Where there is water, there is Life
Many scientists believe that Europa, an icy moon orbiting Jupiter, may have just the right ingredients for life.
In 2012, the Hubble Space Telescope spotted what appeared to be giant plumes of water erupting from the surface of Europa. Although those those plumes have not been seen since, they open the possibility that Europa may offer the best chance we have to discover life outside of Earth.
As Robert Pappalardo said in a video released by the space agency,
We know that on Earth, everywhere that there's water, we find life. So could Europa have the ingredients to support life?
NASA is getting ready to send a spacecraft to find out if there actually could be life on Europa..
This last June, the potential mission passed its first major review. It is now headed toward a phase of development called formulation. And, if everything goes according to plan, the spacecraft will launch in the 2020's for a journey that will take several years.
Once it arrives, the spacecraft will orbit Jupiter rather than the moon itself. The radiation from Jupiter is too intense for the spacecraft to orbit Europa directly. As Pappalardo, the Europa Mission project scientist, added,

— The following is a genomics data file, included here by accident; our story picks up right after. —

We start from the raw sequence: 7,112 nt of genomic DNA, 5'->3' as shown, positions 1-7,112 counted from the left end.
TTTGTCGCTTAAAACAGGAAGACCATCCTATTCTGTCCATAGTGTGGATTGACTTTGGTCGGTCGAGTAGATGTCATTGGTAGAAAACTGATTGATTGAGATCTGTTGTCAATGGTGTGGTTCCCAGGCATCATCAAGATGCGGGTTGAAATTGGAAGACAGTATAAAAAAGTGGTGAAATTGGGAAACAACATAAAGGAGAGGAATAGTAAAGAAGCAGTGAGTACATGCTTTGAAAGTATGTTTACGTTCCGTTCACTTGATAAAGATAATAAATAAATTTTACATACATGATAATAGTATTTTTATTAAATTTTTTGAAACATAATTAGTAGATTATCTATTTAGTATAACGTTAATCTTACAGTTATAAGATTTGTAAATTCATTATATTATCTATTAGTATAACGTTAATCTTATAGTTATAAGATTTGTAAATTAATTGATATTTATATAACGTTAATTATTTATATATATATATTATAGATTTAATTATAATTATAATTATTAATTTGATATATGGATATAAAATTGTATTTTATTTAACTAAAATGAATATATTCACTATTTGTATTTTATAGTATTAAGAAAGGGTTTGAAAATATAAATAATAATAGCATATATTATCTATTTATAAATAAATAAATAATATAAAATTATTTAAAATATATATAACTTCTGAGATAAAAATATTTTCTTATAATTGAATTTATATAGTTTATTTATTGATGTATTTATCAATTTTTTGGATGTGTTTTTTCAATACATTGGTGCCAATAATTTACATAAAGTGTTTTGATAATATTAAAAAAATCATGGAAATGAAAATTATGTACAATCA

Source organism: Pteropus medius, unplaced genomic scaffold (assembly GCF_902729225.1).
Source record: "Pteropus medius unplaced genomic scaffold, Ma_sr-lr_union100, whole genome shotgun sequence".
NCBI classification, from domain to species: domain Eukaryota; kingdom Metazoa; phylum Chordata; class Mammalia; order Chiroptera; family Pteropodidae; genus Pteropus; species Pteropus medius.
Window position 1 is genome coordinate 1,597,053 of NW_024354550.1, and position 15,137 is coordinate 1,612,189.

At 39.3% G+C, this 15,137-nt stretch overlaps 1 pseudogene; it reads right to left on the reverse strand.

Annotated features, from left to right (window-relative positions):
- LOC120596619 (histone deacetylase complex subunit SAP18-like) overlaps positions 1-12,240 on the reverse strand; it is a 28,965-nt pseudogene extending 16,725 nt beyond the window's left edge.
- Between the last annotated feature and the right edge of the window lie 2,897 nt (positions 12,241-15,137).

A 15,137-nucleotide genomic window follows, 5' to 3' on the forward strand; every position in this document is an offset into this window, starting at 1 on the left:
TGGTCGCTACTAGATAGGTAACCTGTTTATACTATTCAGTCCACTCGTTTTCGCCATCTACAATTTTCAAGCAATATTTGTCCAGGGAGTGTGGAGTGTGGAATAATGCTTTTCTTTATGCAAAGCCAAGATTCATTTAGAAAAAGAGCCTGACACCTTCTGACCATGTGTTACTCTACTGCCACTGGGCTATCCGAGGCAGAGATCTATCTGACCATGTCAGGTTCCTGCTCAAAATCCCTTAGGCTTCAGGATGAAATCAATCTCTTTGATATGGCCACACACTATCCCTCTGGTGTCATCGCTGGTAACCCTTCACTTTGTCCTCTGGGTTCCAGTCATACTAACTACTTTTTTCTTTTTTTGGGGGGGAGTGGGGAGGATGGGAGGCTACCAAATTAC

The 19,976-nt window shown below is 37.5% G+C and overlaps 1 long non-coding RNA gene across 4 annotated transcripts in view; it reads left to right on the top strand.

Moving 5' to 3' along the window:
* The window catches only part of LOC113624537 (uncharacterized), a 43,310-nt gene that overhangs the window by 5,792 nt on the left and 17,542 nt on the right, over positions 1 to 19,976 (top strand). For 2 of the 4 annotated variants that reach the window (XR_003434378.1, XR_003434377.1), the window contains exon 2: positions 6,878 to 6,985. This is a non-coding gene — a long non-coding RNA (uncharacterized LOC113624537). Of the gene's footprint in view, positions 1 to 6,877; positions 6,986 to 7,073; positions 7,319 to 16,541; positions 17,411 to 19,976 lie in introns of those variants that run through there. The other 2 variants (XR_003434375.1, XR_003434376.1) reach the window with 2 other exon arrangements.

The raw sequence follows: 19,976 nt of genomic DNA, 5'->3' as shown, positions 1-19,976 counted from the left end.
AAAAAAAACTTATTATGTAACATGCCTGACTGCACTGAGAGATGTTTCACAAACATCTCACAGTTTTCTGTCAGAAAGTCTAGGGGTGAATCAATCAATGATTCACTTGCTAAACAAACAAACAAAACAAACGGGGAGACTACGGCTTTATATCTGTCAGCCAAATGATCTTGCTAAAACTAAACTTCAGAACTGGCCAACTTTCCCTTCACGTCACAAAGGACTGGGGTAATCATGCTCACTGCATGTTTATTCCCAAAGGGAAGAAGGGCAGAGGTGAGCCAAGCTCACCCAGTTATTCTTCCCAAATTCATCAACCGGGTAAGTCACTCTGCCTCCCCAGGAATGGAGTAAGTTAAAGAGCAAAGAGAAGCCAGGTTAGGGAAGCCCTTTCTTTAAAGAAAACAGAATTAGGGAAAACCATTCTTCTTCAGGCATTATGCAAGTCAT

Any mission that goes in the vicinity of Europa is cooked pretty quickly.
To prevent that from happening, the spacecraft will orbit Jupiter, make close flybys of Europa, then quickly leave that radioactive hot zone. It would repeat the process about every two weeks as it searches for lifeon Europa.
NASA said the mission plans will allow for at least 45 flybys of Europa -- at times getting within 16 miles of its surface. During each pass, the instruments on board the craft will wake up to take photographs and other readings.
According to NASA:
The selected payload includes cameras and spectrometers to produce high-resolution images of Europa's surface and determine its composition. An ice penetrating radar will determine the thickness of the moon's icy shell and search for subsurface lakes similar to those beneath Antarctica's ice sheet. The mission will also carry a magnetometer to measure the strength and direction of the moon's magnetic field, which will allow scientists to determine the depth and salinity of its ocean.
John Grunsfeld, associate administrator for NASA’s Science Mission Directorate, said in a news release,
Observations of Europa have provided us with tantalizing clues over the last two decades, and the time has come to seek answers to one of humanity’s most profound questions.
Watch this video to explore more of Nasa's plans for this tantalizing mission and be sure to share you thoughts and comments.